The part of the story I found most annoying was it’s basically a 280-page advertisement for Google. So much of the story’s plot is tied to characters working at the company or using their technology to help solve the story’s main puzzle. In addition the extensive use of current social media platforms and other modern website jargon may keep readers unfamiliar with today’s technology a little on the outside. So the book is definitely intended for those riding the internet waves these days. Lastly, Sloan’s writing is a little childish and he tries to make the first-person narrator funny, but sometimes it’s just awkward.

In the end, Mr. Penumbra’s 24-Hour Bookstore is fun puzzle story with an interesting twist. It didn’t deliver amazing closure for me but it may for you. Despite the gripes posted above I’d still recommend giving it a go. You’ll fly through it so fast it won’t have wasted much of your time if you end up hating it. But you won’t.

I gave Mr. Penumbra’s 24-Hour Bookstore 3/5 stars on GoodReads.

Next up is Carl Sagan’s Contact. I’ve never read it and of course love the movie. I’ve always been a little disappointed I was tooContact_Sagan young to truly appreciate Sagan before his death. As a science teacher and a science lover – especially of all things Universe related, he’s kind of been an idol for me. I was able to find a first edition hardcover from 1985, in excellent condition, at our used bookstore in Knoxville – with the dust jacket intact. I paid 25¢ for it. How friggin’ awesome is that. I’ve had it sitting on my shelf for the better part of a year but had a few other books in line ahead of it to read. I’m excited.

Just Finished / Now Starting…

Salman Rushdie’s Haroun & the Sea of Stories is probably in my top five favorite books ever. I’ve read it to my 5th graders for the past three years and they too have thoroughly loved it. It’s a story filled with so much imagination you can’t help but smile. It’s also heavy on figurative language, and imagery – perfect for young readers learning how to read and write. So imagine my surprise when I stumbled upon Luka & the Fire of Life at the used book store we frequent – it’s a follow up book to Haroun. I wouldn’t call it a sequel -more of a continuation. My wife and I both loved Haroun so much we were immediately excited to dive into Luka. I was currently reading one of the Game of Thrones tomes so my wife had first crack at it. She said it was not particularly good. Now that I’ve had a chance to read it I’m sad to say I agree. In fact, it was hard for me to finish. I thought it was an embarrassingly inferior follow-up to Haroun & the Sea of Stories.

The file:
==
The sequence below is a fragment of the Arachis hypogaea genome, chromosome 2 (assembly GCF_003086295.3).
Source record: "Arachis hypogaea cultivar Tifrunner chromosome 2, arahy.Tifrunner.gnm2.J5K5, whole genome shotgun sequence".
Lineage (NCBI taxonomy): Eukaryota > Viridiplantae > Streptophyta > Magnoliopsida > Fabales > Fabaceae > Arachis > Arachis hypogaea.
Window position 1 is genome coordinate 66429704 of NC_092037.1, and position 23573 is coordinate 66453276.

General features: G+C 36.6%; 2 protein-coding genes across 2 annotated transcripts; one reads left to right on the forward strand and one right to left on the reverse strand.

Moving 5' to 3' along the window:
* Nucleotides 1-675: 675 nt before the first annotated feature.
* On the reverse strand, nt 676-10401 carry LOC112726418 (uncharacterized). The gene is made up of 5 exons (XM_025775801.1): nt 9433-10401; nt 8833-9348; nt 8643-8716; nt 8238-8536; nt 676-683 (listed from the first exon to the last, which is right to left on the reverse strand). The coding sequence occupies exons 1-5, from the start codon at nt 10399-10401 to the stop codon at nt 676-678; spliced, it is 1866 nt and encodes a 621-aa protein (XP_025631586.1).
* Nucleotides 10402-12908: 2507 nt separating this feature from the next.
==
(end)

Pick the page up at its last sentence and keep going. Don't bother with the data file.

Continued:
I’m usually quite easy to please. I read strictly for entertainment. I don’t think I’ve ever made it through a complete textbook in my life. I don’t think I’ve ever disliked a book I’ve chosen to read on my own. But this book was difficult. I think Salman Rushdie is a fabulous author, and I have three or four more of his books on my to-read shelf, and I’m looking forward to them. But I found Luka & the Fire of Life fails to keep the wonder and joy of Haroun. It takes place almost in the same magical world but this time instead of the world being a delight for the reader to discover it’s instead quite lame. The surprise connections between the real world and the magical world of Stories in Haroun were fabulous to stumble upon. In Luka, however, Rushdie has created many incredibly silly (not silly in the funny way) worlds and characters. So many it’s hard to keep track of. And the worst part? The characters are entirely forgettable, which was not so in the previous novel. To this day I find myself randomly talking about Iff the Water Genie, or Butt the Hoopoe. Finally, the conflict/problem in the story was very weak, and the resolution unfulfilling. It really seems like Rushdie phoned this one in to fulfill some contract because he is a much better writer than this. In the end, I felt like I was reading a combination of an embarrassing imitation of Haroun & the Sea of Stories, Ernest Cline’s Ready Player One, and a Rick Riordan Percy Jackson novel.